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Alcohol abuse in schools a big challenge

We can no longer pretend, fold our arms or bury our heads in the sand concerning the problem of alcohol misuse in school. It is a well known fact that many people start drinking alcohol while still at school.
The most misused substances by school going children in our country are nicotine, cigarettes, alcohol and dagga. Inspite of mounted and vigorous campaigns by the Drug Enforcement Commission (DEC) and other stakeholders, we still have school boys and girls taking alcohol in Zambia. Research has shown that our school boys and girls resort to taking alcohol in order to be accepted by their friends and peers. But surely, is it true that for one to be accepted by the so-called peers and friends, then you need to drink or take alcohol? Apart from that some pupils engage in alcohol misuse in order to know what it feels like to be drunk. It is very dangerous for our boys and girls in school to experiment with alcohol. After all, we are all aware that whatever your reasons are for drinking or taking alcohol, it is very harmful to one’s health. Alcohol abuse and misuse affect most of the vital organs of our bodies. Some of the organs affected are the kidneys and liver. I don’t want to labour much into the importance of the kidney and liver in our bodies. The two organs play a very pivotal role in our continued existence. The other effect of alcohol misuse is that pupils who smoke dagga or drink beer may end up committing delinquent acts under the influence of such drugs.
Further, misuse of alcohol may cause serious health problems to the learners and in fact can lead to boys and girls stealing in order to raise money for such activities.  I am saying so because no sane parent will provide money to a school going child to buy beer or any form of drugs. The misuse of alcohol lead to decrease in academic performance since there is lack of concentration among the pupils. In addition, pupils who are busy with misuse of alcohol ultimately fail to do home work and most unfortunately they are at risk of unplanned sex and unwanted pregnancies in case of the girls. There is an increased risk of contracting HIV and AIDS and at the same time, such pupils run the risk of being suspended or expelled from school, which would ultimately affect their future.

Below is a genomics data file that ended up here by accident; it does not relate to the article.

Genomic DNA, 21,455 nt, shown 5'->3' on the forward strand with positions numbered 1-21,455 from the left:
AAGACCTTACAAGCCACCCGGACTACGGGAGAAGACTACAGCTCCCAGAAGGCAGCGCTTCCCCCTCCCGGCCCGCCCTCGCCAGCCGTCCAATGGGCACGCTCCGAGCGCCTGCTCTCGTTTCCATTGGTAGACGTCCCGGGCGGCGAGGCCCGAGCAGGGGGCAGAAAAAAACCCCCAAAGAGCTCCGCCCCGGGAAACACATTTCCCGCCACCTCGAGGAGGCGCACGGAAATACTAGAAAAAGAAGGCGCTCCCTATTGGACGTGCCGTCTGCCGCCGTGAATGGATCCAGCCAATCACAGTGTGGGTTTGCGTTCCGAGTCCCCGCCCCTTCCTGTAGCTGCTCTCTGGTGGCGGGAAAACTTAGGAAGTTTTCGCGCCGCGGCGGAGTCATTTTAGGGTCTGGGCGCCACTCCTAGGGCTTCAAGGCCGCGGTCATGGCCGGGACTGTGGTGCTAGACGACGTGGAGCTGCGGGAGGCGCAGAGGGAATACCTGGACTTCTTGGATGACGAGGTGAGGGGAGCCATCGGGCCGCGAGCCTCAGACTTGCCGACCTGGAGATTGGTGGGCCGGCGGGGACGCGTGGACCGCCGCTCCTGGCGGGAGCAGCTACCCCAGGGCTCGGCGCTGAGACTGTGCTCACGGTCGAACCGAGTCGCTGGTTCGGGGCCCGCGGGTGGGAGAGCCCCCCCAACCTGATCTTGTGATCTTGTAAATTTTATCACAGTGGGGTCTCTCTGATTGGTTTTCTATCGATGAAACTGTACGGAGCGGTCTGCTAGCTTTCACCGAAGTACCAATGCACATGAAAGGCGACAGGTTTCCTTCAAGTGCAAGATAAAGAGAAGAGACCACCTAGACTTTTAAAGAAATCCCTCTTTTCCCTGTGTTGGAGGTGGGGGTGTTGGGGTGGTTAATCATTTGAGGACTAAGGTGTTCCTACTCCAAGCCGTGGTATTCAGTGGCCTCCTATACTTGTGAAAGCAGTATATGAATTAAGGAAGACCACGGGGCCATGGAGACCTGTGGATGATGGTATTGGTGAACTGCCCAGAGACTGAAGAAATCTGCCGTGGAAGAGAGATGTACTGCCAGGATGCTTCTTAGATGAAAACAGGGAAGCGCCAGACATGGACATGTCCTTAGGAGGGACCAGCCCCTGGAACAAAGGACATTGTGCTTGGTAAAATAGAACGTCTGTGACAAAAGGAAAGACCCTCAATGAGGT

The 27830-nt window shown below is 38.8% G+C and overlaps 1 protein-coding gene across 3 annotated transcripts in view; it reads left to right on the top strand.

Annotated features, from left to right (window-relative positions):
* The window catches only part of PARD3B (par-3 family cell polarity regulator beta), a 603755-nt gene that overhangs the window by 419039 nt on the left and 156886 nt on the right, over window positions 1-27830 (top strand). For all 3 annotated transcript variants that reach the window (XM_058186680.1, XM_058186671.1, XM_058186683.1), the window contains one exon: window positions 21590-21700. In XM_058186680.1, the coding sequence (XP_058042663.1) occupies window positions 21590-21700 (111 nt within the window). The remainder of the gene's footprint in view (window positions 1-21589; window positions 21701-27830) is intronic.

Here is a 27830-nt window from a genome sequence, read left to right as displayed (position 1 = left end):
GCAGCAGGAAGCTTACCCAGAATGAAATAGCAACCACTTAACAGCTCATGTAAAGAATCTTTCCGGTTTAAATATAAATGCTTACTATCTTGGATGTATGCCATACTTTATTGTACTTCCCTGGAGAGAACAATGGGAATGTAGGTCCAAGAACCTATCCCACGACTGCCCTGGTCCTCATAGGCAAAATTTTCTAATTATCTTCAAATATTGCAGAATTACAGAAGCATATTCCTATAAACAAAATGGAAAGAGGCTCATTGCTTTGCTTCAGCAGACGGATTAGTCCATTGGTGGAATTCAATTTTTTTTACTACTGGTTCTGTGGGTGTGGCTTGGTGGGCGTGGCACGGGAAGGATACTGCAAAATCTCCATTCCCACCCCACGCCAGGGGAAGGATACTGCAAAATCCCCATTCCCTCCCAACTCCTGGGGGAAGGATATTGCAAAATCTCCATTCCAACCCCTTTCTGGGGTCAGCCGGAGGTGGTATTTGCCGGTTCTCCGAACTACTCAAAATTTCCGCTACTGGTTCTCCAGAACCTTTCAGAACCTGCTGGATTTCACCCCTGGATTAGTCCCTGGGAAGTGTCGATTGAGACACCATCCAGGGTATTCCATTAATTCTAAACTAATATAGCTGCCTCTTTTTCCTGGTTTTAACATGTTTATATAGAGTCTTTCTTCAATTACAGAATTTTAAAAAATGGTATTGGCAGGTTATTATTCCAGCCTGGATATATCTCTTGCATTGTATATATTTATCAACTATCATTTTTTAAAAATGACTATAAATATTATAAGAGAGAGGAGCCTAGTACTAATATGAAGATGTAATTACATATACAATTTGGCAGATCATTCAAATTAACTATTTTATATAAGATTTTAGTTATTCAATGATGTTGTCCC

It is important for our pupils not to take advantage of school events such as inter-house sports activities, district or provincial sports activities to misuse alcohol or any drug. We expect our school going boys and girls to respect and love themselves by abstaining from alcohol. In fact, the laws of Zambia do not allow people under the age of 18 to enter a bar or drink alcohol. Though in our public schools we still have boys and girls aged 18 and above, the school rules should be strictly followed. We need to have teachers to supervise school events and outings so that these events are alcohol-free. We also need to encourage schools to form anti-alcohol/drug clubs to sensitise pupils on the dangers of alcohol/drug abuse. Inviting officials from the DEC and Ministry of Health to come and discuss the effects and implications of substance abuse can help. We also need responsible adults in the community to counsel children on the dangers of alcohol misuse. These adults ought to be role models. By fighting together we can stop the misuse of alcohol by our pupils and have a Zambia with sober minded youths.
Contact:timothykambilima@yahoo.com, 09

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